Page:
Plant Construction & Process Technology

Camelot’s Pharma Management Radar

Biosimilars Revolution and its Limits

24.10.2013 -

End Of Patent Protection - The global pharmaceutical industry is steering toward the patent cliff: Some of the biggest blockbuster drugs in history - Lipitor, Plavix and Viagra - lost patent protection in the last two years, and many others are soon to follow. While the patent cliff has passed its peak in the small molecule segment, this especially applies to biologicals. Nine of the 10 top-selling biologicals will lose patent protection by 2020 either in Europe or the U.S.


For the comparably new segment of biosimilars, this means a potential market volume of more than $62 billion. Nevertheless, the market actors do not expect the upswing of biosimilars to fundamentally change the entire pharmaceutical industry. This is, among other things, due to the fact that biosimilars are not expected to be priced as high as the patent-protected originals. In addition, the necessary R&D - and the investments and risks combined with it - pose a difficult hurdle for many companies.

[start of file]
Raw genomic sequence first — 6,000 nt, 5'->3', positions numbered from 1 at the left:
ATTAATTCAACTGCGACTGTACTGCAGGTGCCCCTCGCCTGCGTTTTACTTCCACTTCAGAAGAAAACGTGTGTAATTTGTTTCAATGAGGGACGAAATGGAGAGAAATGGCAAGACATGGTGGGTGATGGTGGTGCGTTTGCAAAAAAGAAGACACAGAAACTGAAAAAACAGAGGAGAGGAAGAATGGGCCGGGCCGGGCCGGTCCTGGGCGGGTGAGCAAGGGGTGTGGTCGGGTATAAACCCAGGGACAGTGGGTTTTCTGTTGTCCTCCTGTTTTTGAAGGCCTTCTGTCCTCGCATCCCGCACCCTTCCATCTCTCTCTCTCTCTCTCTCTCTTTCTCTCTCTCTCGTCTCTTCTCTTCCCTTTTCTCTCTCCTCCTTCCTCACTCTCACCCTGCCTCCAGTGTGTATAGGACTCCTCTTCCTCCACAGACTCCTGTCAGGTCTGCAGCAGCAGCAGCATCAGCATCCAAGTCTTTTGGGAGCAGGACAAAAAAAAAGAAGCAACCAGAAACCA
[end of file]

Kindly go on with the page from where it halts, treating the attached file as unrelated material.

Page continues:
This is the picture that emerges from the second Camelot Management Consultants Pharma Management Radar survey, a biannual survey that serves to examine the general climate in the pharmaceutical industry and take an in-depth look at a varying current management topic. In a four-week period in August and September 2013, the Pharma Management Radar expert panel, consisting of more than 80 executives from globally active pharmaceutical companies based in 16 countries, was interviewed to analyze the influence of biosimilars.    

After the surprisingly positive estimation of the current business climate registered in the first Management Radar survey published half a year ago, the experts generally remain satisfied. This particularly applies to the generics executives, all of whom rate the business climate as "mostly good."